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Do We Still Need a Randomized Prospective Trial Comparing VATS to Open Lobectomy?
Thomas J. van Brakel, Ad F. Verhagen.
Radboud University Nijmegen Medical Center, Nijmegen, Netherlands.

OBJECTIVE: Lobectomy by video-assisted thoracic surgery (VATS) has become a widely adopted treatment for early stage non-small cell lung cancer. However, the percentage of VATS over OPEN lobectomies remains less than 40%, with a considerable variation between centers. Furthermore, a guideline indicating a preferential procedure is still lacking. The objective of this study was to evaluate the evidence comparing VATS to OPEN lobectomy and to investigate the need for a randomized controlled trial (RCT).
METHODS: We performed a systematic review of the available literature from 1994 to present. All studies comparing VATS lobectomy with OPEN surgery (thoracotomy) for non-small cell lung cancer (stage I/IIa) with data on oncologic completeness of resection, hospital length of stay (LOS), postoperative complications and quality of life, were included. 880 references were identified and after systematic exclusion of irrelevant studies, 190 were abstracted by two independent reviewers. Two RCTs and 48 observational studies were selected for data extraction.
RESULTS: 33 of 48 were retrospective studies without case matching (69%). In 14 studies a historical control group was used (29%). Conversion to thoracotomy was reported in 11 studies (22%) and 45 out of 50 studies (including both RCTs) did not follow an intention to treat principle. Both RCTs (1995, n=61 and 2013, n=66) reported no differences on primary endpoints (LOS/complications and number of lymphnodes/stations respectively). Ten studies (20%) reported on number of dissected lymph nodes/stations or completeness of resection. Only 3 studies reported data on functional outcome or quality of life. Overall (50 studies), VATS compared to open lobectomy was associated with a shorter median LOS (5.1 versus 7 days). Postoperative complication rate as composite endpoint was lower for VATS compared to open lobectomy (median 27 versus 39%).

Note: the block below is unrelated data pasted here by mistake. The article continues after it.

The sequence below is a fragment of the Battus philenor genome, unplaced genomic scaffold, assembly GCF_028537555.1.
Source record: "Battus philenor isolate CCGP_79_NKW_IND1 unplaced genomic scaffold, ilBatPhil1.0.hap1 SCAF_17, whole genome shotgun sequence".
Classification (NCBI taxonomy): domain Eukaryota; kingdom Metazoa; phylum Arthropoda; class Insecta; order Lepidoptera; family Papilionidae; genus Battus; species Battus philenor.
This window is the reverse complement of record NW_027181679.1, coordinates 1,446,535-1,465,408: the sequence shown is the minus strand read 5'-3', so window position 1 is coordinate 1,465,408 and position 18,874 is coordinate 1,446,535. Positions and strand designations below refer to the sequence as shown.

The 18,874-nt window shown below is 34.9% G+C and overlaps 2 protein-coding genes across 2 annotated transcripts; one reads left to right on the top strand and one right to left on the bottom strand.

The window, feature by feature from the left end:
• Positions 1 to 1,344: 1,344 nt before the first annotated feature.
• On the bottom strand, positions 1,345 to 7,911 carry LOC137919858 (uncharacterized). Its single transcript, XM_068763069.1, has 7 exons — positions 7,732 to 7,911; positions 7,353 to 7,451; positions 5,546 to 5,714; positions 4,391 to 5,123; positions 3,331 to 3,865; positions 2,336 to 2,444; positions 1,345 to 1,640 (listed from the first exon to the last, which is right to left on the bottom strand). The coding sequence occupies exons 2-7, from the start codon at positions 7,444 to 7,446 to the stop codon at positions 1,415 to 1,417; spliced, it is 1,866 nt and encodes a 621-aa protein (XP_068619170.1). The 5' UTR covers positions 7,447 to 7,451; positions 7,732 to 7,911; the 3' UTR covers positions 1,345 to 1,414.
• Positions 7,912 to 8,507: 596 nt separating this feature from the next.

CONCLUSIONS: Although VATS lobectomy has become a common procedure in many centers, the available evidence is based on comparative non randomized cohort- and patient control studies, resulting in imbalanced patient groups. To recommend VATS lobectomy as a standard of care, randomized controlled trials are necessary both with regard to functional- and oncologic outcome. Currently we conduct a multi-centre RCT (SCOPE trial, NCT01933828) comparing VATS to OPEN lobectomy.


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